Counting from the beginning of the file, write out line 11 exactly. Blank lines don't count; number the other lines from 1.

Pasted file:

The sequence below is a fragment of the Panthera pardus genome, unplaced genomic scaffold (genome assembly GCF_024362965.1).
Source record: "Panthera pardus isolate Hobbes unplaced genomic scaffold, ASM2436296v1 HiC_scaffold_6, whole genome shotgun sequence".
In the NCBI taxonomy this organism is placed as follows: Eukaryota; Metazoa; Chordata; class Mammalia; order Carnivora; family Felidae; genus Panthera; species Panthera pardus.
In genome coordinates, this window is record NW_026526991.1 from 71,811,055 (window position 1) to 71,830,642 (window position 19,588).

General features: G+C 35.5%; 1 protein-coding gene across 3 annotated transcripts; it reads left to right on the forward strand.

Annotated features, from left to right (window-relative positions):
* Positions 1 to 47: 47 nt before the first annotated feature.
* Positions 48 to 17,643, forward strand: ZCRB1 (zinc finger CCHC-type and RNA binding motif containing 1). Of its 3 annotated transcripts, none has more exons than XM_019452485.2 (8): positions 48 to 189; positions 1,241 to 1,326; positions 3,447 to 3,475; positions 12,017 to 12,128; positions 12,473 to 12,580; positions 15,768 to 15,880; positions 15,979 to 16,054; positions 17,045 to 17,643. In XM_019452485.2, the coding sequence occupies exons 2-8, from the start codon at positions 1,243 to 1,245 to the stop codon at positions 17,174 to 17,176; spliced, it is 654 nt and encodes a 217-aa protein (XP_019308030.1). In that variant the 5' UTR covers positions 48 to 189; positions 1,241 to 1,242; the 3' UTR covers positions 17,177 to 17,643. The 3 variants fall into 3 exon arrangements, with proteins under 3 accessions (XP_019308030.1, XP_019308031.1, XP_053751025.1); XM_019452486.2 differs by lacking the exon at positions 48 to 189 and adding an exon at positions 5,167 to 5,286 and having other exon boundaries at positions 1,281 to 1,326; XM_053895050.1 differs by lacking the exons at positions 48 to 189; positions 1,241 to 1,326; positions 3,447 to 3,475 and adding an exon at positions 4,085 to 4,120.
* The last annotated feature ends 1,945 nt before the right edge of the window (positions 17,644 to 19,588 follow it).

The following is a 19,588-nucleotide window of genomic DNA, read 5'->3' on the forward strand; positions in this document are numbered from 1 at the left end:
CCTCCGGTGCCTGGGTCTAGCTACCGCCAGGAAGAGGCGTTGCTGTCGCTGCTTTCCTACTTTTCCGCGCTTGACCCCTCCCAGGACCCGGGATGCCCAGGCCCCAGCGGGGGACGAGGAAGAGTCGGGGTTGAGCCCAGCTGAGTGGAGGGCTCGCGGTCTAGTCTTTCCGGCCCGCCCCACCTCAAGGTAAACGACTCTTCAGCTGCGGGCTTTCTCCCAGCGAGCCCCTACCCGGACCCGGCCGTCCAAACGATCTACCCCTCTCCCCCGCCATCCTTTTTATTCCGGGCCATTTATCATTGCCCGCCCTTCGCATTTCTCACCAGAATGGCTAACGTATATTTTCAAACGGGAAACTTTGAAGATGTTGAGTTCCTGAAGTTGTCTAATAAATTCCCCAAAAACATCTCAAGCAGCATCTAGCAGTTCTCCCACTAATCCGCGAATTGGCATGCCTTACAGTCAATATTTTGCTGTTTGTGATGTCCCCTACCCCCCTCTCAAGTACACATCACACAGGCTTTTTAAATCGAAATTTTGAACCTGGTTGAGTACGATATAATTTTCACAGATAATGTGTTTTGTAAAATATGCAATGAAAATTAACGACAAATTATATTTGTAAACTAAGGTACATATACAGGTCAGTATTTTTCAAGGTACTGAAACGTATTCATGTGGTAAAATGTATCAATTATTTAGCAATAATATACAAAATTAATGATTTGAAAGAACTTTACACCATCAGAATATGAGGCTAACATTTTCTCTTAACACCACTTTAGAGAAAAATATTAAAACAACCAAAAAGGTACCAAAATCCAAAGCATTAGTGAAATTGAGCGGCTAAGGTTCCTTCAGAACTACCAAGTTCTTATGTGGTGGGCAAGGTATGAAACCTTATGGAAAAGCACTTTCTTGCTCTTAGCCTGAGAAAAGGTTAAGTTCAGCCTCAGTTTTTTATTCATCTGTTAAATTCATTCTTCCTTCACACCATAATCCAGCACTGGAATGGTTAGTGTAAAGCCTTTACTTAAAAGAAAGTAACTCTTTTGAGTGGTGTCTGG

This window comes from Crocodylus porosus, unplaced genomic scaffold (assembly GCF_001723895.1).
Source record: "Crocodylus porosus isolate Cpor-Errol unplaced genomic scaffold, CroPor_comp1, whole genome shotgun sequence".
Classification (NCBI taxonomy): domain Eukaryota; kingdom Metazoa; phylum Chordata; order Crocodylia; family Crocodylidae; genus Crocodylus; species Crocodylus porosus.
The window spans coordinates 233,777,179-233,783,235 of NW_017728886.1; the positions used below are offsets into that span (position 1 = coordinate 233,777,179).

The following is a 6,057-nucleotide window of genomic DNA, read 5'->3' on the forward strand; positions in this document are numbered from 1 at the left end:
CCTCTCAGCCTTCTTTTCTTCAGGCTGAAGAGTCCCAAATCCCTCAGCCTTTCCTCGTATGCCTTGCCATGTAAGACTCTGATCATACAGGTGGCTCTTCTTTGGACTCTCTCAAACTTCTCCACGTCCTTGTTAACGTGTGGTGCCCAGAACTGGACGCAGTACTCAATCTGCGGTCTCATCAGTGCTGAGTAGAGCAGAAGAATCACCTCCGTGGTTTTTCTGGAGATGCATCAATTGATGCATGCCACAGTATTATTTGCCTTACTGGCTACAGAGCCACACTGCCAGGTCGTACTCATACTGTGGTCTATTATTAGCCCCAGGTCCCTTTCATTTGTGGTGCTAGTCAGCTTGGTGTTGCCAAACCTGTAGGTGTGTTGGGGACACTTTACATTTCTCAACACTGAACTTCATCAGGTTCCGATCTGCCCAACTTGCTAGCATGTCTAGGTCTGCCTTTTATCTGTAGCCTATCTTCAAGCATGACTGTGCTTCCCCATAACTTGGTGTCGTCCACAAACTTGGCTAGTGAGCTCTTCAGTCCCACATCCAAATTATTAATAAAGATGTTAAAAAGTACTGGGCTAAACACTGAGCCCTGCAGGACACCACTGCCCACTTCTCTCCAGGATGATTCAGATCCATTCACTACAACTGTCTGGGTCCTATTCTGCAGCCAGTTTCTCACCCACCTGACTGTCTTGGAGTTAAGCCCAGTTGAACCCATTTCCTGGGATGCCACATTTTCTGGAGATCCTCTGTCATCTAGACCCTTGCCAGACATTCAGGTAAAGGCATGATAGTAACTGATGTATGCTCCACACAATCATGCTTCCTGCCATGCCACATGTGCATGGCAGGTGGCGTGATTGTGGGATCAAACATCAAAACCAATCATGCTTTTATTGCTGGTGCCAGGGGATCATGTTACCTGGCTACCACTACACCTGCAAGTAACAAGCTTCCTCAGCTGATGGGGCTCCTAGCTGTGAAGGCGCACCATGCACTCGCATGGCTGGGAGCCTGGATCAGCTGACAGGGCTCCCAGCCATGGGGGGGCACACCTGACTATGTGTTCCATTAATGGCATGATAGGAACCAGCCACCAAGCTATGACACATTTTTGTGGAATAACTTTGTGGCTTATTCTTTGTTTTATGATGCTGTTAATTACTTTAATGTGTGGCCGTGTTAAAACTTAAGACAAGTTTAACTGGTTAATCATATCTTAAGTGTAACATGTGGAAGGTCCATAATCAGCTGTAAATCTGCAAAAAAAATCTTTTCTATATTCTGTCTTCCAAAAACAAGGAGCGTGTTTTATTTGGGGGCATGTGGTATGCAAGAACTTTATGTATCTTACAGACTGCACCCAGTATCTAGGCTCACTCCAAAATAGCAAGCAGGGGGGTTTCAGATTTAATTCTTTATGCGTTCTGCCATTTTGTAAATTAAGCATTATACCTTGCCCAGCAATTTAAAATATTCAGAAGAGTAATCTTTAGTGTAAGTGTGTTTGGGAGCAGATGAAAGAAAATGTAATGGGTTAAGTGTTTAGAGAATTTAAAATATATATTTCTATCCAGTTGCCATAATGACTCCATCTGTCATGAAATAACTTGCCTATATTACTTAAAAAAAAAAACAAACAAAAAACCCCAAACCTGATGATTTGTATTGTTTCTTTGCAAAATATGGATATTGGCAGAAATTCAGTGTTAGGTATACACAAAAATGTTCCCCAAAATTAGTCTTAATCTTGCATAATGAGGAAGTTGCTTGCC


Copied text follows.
CCTCCGGTGCCTGGGTCTAGCTACCGCCAGGAAGAGGCGTTGCTGTCGCTGCTTTCCTACTTTTCCGCGCTTGACCCCTCCCAGGACCCGGGATGCCCAGGCCCCAGCGGGGGACGAGGAAGAGTCGGGGTTGAGCCCAGCTGAGTGGAGGGCTCGCGGTCTAGTCTTTCCGGCCCGCCCCACCTCAAGGTAAACGACTCTTCAGCTGCGGGCTTTCTCCCAGCGAGCCCCTACCCGGACCCGGCCGTCCAAACGATCTACCCCTCTCCCCCGCCATCCTTTTTATTCCGGGCCATTTATCATTGCCCGCCCTTCGCATTTCTCACCAGAATGGCTAACGTATATTTTCAAACGGGAAACTTTGAAGATGTTGAGTTCCTGAAGTTGTCTAATAAATTCCCCAAAAACATCTCAAGCAGCATCTAGCAGTTCTCCCACTAATCCGCGAATTGGCATGCCTTACAGTCAATATTTTGCTGTTTGTGATGTCCCCTACCCCCCTCTCAAGTACACATCACACAGGCTTTTTAAATCGAAATTTTGAACCTGGTTGAGTACGATATAATTTTCACAGATAATGTGTTTTGTAAAATATGCAATGAAAATTAACGACAAATTATATTTGTAAACTAAGGTACATATACAGGTCAGTATTTTTCAAGGTACTGAAACGTATTCATGTGGTAAAATGTATCAATTATTTAGCAATAATATACAAAATTAATGATTTGAAAGAACTTTACACCATCAGAATATGAGGCTAACATTTTCTCTTAACACCACTTTAGAGAAAAATATTAAAACAACCAAAAAGGTACCAAAATCCAAAGCATTAGTGAAATTGAGCGGCTAAGGTTCCTTCAGAACTACCAAGTTCTTATGTGGTGGGCAAGGTATGAAACCTTATGGAAAAGCACTTTCTTGCTCTTAGCCTGAGAAAAGGTTAAGTTCAGCCTCAGTTTTTTATTCATCTGTTAAATTCATTCTTCCTTCACACCATAATCCAGCACTGGAATGGTTAGTGTAAAGCCTTTACTTAAAAGAAAGTAACTCTTTTGAGTGGTGTCTGG